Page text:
Written and Directed by Emma Forrest.
Starring Lola Kirke, Jemima Kirke, Ben Mendelsohn, Jamie Dornan, Alice Eve, Jennifer Grey, Scott Caan, Kathryn Zenna, Sean Edwards, and Billy Crystal.
Andrea is a recently sober writer whose career has stalled since she published her debut novel several years ago. She strikes up an affair with Nick, a doctor-turned-writer who is hailed for his wartime memoir. At the same time, her sister Tara, a massage therapist dating an aging rock star, finds herself inexorably drawn to a newfound religious zeal and, particularly, to a politically engaged rabbi.
Stop me if you have heard this one before: Jamie Dornan plays a successful, financially well-off, sex-positive kinkster. Making her writing and directorial debut with Untogether, author Emma Forrest (ex-wife of one of the film’s co-stars, Ben Mendelsohn, proving to be one of many subtle creative decisions that greatly increase realism and authenticity to the inner workings of the various relationships going on) may have one too many characters for a 90-minute narrative intertwining half a dozen or so people (half of them live together in a fairly sizable Los Angeles home), but the script is often times so sharp and filled with affecting messages (some of which come from legitimately strong writing, others are lifted from classic rock songs of which the film is heavily populated with) that the frustrating pacing and occasionally questionable direction is mitigated.
Andrea (Jemima Kirke) is a recovering drug addict (one year clean) stuck in a midlife crisis; she’s a writer with one published novel during her strung out days, apparently has no career trajectory (although she does seek out writing jobs, and anyone that has ever pitched a website anything in the hopes of getting a response knows how that works out. For those that don’t, it’s like pulling teeth), and seemingly appears to want some form of controlling/dominant presence for the comfort and life stability such a thing can provide in a non-toxic environment (pretty much everywhere Fifty Shades of Grey went wrong). The aforementioned Irish stud Jamie Dornan is both a doctor and popular novelist of a story so heartbreakingly tragic, women around LA are pretty much lining up to fuck him. As you can probably guess, Nick and Andrea have a one night stand planting the seeds for something more and a potential happily ever after scenario.
Meanwhile, Tara (Lola Kirke, yes, the real-life sister of Jemima Kirke, enhancing the bond of the fictional sisters on-screen) is dating an older Australian rocker (Ben Mendelsohn) on the verge of making a comeback, named Martin, opening up his flame to a part of his life she has previously never seen. The issue is that Tara is seeking something else in life, and becomes fixated on a Rabbi played by Billy Crystal driven by social activism and generally making the world a better place. Now, Andrea and Tara both had the same father but also were under his parenting at different junctures of his own troubled life, essentially meaning that one had a happier childhood than the other, saddling Tara with what could be perceived as daddy issues.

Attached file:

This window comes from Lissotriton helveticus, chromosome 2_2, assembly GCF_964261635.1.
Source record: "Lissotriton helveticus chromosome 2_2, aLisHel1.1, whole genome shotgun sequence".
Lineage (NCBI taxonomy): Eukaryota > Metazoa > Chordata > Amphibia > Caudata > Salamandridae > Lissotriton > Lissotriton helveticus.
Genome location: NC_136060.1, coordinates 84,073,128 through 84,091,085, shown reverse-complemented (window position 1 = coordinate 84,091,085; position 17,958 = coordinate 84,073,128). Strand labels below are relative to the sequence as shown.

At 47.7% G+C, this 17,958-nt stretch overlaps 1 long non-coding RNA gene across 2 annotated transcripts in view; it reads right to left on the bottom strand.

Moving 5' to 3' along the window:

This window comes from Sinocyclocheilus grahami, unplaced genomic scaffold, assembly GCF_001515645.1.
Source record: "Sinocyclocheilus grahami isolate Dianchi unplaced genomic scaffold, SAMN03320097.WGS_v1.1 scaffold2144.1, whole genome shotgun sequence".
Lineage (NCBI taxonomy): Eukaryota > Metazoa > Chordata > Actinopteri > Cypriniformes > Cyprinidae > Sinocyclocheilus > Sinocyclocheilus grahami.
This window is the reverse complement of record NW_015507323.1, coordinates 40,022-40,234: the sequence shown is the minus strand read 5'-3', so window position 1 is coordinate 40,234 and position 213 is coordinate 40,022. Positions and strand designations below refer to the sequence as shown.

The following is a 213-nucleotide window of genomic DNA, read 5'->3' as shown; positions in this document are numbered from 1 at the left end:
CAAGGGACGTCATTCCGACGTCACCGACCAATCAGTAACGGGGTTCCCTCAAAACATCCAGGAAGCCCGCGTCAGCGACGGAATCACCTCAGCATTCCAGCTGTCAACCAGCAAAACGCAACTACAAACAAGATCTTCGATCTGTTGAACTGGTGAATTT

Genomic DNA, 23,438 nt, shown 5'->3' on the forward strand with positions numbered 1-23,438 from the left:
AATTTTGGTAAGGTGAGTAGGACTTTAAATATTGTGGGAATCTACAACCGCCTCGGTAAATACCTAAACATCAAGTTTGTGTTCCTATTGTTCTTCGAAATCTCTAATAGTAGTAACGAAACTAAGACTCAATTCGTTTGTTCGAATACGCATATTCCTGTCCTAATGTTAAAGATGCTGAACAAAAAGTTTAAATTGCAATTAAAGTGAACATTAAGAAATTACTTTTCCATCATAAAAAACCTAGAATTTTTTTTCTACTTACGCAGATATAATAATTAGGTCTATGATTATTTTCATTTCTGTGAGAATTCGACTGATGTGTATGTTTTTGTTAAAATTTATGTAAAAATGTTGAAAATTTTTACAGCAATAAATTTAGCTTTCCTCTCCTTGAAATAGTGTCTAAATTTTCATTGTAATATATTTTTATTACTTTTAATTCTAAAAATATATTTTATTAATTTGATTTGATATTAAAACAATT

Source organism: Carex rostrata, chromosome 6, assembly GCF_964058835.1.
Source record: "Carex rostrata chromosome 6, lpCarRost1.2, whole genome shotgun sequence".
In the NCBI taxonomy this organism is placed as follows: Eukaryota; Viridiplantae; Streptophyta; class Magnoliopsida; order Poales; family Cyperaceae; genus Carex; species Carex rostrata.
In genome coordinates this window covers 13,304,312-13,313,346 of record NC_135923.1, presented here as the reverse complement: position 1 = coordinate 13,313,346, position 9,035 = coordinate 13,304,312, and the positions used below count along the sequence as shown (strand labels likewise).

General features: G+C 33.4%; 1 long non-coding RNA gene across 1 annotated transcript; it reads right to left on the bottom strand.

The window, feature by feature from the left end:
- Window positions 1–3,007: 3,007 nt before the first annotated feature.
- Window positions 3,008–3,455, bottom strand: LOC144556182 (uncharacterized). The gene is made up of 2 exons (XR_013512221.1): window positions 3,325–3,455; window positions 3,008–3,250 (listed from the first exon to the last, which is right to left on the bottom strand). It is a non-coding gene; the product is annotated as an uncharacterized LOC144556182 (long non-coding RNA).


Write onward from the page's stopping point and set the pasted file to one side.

However, Untogether refrains from judging these characters, whether it be Tara’s decision to date older or Martin’s decision to be with this younger woman (he clearly is compatible with her and does love her, age gap be damned), as the relationship is never really presented as a broken thing that will never work. There are obstacles and mistakes will be made, but the film also wisely makes it a point to express that it’s okay to make mistakes. All of these characters have faults, with each one of them containing their own moment to frustrate the viewer, but it all comes back to the writing which is, again, very human and lived-in. Even when Jamie Dornan is getting kinky, it’s done very casually without drawing attention to itself.
Simultaneously, Nick also might be the weakest element going for the film; some specific details regarding his own memoir come to light and are resolved so quickly that it’s hard to care about any of it. It also doesn’t help that he’s one of the few characters that leaves the film for lengthy stretches at a time. There’s just so much going on here that the messiness becomes amplified from the characters shifting into different positions, getting to the point where certain aspects of the film feel like they end too fast while others are unnecessarily prolonged. In general, the pacing leaves you confusedly wondering where the plot is even going and curious what other characters are up to.
For every time I found myself annoyed by Untogether (these people make some dumb relationship decisions even if I understand mistakes are a part of navigating life), the writing and acting (the assembled ensemble here is reliable and filled with notable and underappreciated names) kept pulling me back in. The best thing that can be said about Untogether (outside of it being a clearly strong filmmaking debut) is that these people and their complicated relationships feel real, and that’s not something that can be said about many romantic dramas at all. Plus, if we’re going to go ahead and keep giving Jamie Dornan kinky characters to play, we can at least make sure the creepiness of said characters are kept to a minimum and that the film is actually good.
Flickering Myth Rating – Film: ★ ★ ★ / Movie: ★ ★ ★
Robert Kojder is a member of the Chicago Film Critics Association and the Flickering Myth Reviews Editor. Check here for new reviews, friend me on Facebook, follow my Twitter or Letterboxd, check out my personal non-Flickering Myth affiliated Patreon, or email me at MetalGearSolid719@gmail.com